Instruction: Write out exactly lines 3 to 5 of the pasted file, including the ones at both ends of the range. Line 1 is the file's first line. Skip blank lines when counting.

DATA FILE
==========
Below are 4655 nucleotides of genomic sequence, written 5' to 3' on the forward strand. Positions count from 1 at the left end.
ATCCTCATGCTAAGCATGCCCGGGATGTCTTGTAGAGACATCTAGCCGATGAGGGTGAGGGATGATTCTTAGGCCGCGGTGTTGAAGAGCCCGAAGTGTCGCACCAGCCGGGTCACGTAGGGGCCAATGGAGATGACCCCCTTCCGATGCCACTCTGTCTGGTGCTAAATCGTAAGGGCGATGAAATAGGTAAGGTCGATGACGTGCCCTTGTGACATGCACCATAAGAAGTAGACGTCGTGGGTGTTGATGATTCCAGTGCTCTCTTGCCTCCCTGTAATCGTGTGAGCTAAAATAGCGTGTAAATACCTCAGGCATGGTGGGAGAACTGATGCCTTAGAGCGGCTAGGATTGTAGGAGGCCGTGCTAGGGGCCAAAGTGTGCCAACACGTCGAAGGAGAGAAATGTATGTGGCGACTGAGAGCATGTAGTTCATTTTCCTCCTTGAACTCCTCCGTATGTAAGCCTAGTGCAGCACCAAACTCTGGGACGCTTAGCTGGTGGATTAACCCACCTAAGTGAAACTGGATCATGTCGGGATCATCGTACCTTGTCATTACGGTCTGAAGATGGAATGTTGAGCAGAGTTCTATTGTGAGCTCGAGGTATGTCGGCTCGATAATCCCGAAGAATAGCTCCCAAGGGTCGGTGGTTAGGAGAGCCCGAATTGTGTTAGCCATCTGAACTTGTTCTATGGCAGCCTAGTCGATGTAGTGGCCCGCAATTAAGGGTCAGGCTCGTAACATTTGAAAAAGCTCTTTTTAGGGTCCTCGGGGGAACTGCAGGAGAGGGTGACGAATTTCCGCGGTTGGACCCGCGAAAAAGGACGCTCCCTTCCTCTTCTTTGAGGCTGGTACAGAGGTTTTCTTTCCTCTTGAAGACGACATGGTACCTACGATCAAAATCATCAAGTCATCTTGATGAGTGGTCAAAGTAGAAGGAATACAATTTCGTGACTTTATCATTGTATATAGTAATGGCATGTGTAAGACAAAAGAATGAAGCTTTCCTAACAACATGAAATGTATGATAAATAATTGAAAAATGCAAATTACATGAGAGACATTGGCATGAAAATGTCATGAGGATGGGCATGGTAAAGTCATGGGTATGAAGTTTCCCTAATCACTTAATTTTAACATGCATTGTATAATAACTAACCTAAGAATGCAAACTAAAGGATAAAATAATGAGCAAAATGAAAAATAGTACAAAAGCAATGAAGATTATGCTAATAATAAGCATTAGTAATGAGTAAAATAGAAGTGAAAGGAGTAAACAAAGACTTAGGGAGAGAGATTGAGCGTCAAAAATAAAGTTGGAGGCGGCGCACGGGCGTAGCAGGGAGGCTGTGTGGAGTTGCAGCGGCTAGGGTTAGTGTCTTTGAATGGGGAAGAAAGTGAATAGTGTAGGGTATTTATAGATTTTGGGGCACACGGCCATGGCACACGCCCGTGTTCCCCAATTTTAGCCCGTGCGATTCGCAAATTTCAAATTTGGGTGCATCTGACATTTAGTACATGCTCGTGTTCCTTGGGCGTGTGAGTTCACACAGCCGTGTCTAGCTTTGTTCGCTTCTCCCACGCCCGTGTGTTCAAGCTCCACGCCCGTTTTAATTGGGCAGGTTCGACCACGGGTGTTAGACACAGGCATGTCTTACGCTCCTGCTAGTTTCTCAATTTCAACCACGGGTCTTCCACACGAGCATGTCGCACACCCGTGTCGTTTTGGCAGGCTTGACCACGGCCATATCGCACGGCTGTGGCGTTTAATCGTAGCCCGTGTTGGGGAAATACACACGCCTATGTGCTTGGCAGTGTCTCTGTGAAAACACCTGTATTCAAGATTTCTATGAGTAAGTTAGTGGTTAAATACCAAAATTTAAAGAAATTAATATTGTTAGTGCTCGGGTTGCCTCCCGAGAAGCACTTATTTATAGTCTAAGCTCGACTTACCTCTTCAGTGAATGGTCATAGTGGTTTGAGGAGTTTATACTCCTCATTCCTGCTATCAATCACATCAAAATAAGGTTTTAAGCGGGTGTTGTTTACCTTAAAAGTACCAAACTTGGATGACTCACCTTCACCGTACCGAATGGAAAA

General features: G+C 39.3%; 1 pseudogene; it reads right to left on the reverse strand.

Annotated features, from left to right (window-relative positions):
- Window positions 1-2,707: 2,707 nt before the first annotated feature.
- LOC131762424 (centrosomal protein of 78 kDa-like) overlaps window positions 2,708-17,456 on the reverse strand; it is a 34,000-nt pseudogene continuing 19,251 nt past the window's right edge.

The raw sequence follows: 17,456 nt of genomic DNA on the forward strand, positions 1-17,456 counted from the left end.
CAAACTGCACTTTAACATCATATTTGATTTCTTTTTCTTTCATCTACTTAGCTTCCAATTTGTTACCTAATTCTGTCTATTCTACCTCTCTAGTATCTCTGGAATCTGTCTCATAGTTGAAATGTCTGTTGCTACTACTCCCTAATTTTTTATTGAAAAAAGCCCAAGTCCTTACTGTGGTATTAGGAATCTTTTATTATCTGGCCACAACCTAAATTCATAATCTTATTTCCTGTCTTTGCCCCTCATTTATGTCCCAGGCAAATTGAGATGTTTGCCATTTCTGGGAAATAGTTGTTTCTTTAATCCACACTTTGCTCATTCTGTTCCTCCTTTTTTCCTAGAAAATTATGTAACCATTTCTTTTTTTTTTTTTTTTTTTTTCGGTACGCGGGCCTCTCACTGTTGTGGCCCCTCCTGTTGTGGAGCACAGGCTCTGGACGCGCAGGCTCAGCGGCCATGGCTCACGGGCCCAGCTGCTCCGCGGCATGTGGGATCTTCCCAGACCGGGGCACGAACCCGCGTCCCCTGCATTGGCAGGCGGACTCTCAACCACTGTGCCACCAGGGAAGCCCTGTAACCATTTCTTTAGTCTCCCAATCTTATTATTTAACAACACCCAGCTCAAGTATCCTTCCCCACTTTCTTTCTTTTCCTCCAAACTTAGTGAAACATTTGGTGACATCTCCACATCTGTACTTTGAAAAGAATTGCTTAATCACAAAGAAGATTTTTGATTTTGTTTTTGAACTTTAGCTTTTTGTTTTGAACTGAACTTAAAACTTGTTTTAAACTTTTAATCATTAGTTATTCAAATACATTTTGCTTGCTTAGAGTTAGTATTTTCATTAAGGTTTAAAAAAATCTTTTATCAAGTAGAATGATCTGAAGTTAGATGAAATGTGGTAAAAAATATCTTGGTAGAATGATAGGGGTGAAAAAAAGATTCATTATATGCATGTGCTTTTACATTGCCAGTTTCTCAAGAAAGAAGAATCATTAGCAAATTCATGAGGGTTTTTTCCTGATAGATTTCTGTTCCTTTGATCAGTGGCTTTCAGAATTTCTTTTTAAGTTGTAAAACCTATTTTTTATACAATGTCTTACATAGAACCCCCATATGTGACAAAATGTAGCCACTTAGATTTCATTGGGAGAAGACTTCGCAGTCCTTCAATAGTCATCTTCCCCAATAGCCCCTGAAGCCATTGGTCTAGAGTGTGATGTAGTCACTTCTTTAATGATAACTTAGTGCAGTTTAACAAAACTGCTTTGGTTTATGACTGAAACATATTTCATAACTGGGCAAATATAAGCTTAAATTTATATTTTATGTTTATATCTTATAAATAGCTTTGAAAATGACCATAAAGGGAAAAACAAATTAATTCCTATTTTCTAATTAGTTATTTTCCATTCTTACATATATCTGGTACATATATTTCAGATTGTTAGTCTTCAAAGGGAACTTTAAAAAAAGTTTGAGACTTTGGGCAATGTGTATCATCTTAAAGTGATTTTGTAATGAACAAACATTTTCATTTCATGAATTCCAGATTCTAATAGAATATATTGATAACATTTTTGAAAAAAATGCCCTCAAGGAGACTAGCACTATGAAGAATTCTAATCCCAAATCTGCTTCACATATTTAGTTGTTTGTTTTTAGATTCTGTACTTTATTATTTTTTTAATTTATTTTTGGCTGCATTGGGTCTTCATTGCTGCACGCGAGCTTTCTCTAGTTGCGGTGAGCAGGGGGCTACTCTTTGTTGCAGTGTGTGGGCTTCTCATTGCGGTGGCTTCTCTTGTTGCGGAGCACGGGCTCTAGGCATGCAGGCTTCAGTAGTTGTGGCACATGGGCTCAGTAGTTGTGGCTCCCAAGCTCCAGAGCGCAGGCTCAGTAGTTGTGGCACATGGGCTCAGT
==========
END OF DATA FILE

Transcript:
General features: G+C 39.3%; 1 pseudogene; it reads right to left on the reverse strand.

Annotated features, from left to right (window-relative positions):
- Window positions 1-2,707: 2,707 nt before the first annotated feature.